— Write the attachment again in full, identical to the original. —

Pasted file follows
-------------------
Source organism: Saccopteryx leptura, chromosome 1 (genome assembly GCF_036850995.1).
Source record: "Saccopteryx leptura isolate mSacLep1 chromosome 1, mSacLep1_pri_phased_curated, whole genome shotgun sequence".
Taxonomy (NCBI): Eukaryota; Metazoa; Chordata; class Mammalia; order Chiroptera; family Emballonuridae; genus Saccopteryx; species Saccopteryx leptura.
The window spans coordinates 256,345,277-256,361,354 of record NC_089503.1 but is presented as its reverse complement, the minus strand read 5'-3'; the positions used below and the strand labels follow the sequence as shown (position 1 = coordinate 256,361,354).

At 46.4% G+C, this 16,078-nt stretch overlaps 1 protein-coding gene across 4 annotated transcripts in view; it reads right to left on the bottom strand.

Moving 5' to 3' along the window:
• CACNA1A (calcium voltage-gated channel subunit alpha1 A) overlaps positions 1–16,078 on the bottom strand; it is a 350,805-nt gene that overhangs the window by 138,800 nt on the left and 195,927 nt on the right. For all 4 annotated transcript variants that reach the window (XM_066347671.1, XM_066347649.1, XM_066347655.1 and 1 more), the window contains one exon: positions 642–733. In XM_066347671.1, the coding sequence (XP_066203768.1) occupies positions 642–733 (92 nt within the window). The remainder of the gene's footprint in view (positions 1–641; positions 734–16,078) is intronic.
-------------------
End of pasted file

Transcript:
Source organism: Saccopteryx leptura, chromosome 1 (genome assembly GCF_036850995.1).
Source record: "Saccopteryx leptura isolate mSacLep1 chromosome 1, mSacLep1_pri_phased_curated, whole genome shotgun sequence".
Taxonomy (NCBI): Eukaryota; Metazoa; Chordata; class Mammalia; order Chiroptera; family Emballonuridae; genus Saccopteryx; species Saccopteryx leptura.
The window spans coordinates 256,345,277-256,361,354 of record NC_089503.1 but is presented as its reverse complement, the minus strand read 5'-3'; the positions used below and the strand labels follow the sequence as shown (position 1 = coordinate 256,361,354).

At 46.4% G+C, this 16,078-nt stretch overlaps 1 protein-coding gene across 4 annotated transcripts in view; it reads right to left on the bottom strand.

Moving 5' to 3' along the window:
• CACNA1A (calcium voltage-gated channel subunit alpha1 A) overlaps positions 1–16,078 on the bottom strand; it is a 350,805-nt gene that overhangs the window by 138,800 nt on the left and 195,927 nt on the right. For all 4 annotated transcript variants that reach the window (XM_066347671.1, XM_066347649.1, XM_066347655.1 and 1 more), the window contains one exon: positions 642–733. In XM_066347671.1, the coding sequence (XP_066203768.1) occupies positions 642–733 (92 nt within the window). The remainder of the gene's footprint in view (positions 1–641; positions 734–16,078) is intronic.